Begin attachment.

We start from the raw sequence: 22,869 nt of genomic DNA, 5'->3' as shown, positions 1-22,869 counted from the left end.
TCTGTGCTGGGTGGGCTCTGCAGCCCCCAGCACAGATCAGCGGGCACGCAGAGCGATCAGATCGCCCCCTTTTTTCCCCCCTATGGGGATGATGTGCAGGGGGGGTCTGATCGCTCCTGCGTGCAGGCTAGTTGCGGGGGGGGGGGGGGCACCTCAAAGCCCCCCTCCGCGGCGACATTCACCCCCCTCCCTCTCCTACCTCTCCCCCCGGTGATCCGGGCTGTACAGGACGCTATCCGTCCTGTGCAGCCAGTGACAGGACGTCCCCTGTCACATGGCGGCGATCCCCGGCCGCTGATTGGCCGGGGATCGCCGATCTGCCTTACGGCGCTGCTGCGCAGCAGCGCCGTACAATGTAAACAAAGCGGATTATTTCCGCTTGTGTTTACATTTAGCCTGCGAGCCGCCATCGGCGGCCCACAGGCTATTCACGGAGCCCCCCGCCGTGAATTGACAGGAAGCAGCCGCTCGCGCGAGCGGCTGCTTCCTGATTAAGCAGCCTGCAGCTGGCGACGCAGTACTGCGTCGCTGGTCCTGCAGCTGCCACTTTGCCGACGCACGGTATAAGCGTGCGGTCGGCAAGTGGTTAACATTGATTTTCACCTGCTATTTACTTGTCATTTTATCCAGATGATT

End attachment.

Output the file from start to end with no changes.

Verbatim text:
We start from the raw sequence: 22,869 nt of genomic DNA, 5'->3' as shown, positions 1-22,869 counted from the left end.
TCTGTGCTGGGTGGGCTCTGCAGCCCCCAGCACAGATCAGCGGGCACGCAGAGCGATCAGATCGCCCCCTTTTTTCCCCCCTATGGGGATGATGTGCAGGGGGGGTCTGATCGCTCCTGCGTGCAGGCTAGTTGCGGGGGGGGGGGGGGCACCTCAAAGCCCCCCTCCGCGGCGACATTCACCCCCCTCCCTCTCCTACCTCTCCCCCCGGTGATCCGGGCTGTACAGGACGCTATCCGTCCTGTGCAGCCAGTGACAGGACGTCCCCTGTCACATGGCGGCGATCCCCGGCCGCTGATTGGCCGGGGATCGCCGATCTGCCTTACGGCGCTGCTGCGCAGCAGCGCCGTACAATGTAAACAAAGCGGATTATTTCCGCTTGTGTTTACATTTAGCCTGCGAGCCGCCATCGGCGGCCCACAGGCTATTCACGGAGCCCCCCGCCGTGAATTGACAGGAAGCAGCCGCTCGCGCGAGCGGCTGCTTCCTGATTAAGCAGCCTGCAGCTGGCGACGCAGTACTGCGTCGCTGGTCCTGCAGCTGCCACTTTGCCGACGCACGGTATAAGCGTGCGGTCGGCAAGTGGTTAACATTGATTTTCACCTGCTATTTACTTGTCATTTTATCCAGATGATT